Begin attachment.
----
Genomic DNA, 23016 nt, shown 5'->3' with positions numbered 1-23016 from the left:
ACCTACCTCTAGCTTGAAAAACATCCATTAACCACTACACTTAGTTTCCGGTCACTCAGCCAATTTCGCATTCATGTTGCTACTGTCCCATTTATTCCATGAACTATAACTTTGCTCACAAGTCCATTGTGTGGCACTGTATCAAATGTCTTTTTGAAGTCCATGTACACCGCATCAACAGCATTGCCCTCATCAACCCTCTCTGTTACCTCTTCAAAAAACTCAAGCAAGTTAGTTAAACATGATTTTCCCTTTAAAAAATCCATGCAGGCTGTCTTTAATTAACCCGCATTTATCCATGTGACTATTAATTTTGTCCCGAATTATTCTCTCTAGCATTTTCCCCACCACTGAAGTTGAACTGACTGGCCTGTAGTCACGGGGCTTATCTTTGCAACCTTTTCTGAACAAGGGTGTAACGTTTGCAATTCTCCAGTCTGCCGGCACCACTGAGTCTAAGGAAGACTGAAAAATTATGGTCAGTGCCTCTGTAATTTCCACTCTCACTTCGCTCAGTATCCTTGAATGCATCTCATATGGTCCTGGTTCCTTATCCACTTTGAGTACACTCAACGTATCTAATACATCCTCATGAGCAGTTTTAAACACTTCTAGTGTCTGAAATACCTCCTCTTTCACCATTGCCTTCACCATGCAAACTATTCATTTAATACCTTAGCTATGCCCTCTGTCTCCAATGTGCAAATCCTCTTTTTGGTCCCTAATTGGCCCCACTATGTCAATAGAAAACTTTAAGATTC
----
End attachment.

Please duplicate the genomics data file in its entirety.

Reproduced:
Genomic DNA, 23016 nt, shown 5'->3' with positions numbered 1-23016 from the left:
ACCTACCTCTAGCTTGAAAAACATCCATTAACCACTACACTTAGTTTCCGGTCACTCAGCCAATTTCGCATTCATGTTGCTACTGTCCCATTTATTCCATGAACTATAACTTTGCTCACAAGTCCATTGTGTGGCACTGTATCAAATGTCTTTTTGAAGTCCATGTACACCGCATCAACAGCATTGCCCTCATCAACCCTCTCTGTTACCTCTTCAAAAAACTCAAGCAAGTTAGTTAAACATGATTTTCCCTTTAAAAAATCCATGCAGGCTGTCTTTAATTAACCCGCATTTATCCATGTGACTATTAATTTTGTCCCGAATTATTCTCTCTAGCATTTTCCCCACCACTGAAGTTGAACTGACTGGCCTGTAGTCACGGGGCTTATCTTTGCAACCTTTTCTGAACAAGGGTGTAACGTTTGCAATTCTCCAGTCTGCCGGCACCACTGAGTCTAAGGAAGACTGAAAAATTATGGTCAGTGCCTCTGTAATTTCCACTCTCACTTCGCTCAGTATCCTTGAATGCATCTCATATGGTCCTGGTTCCTTATCCACTTTGAGTACACTCAACGTATCTAATACATCCTCATGAGCAGTTTTAAACACTTCTAGTGTCTGAAATACCTCCTCTTTCACCATTGCCTTCACCATGCAAACTATTCATTTAATACCTTAGCTATGCCCTCTGTCTCCAATGTGCAAATCCTCTTTTTGGTCCCTAATTGGCCCCACTATGTCAATAGAAAACTTTAAGATTC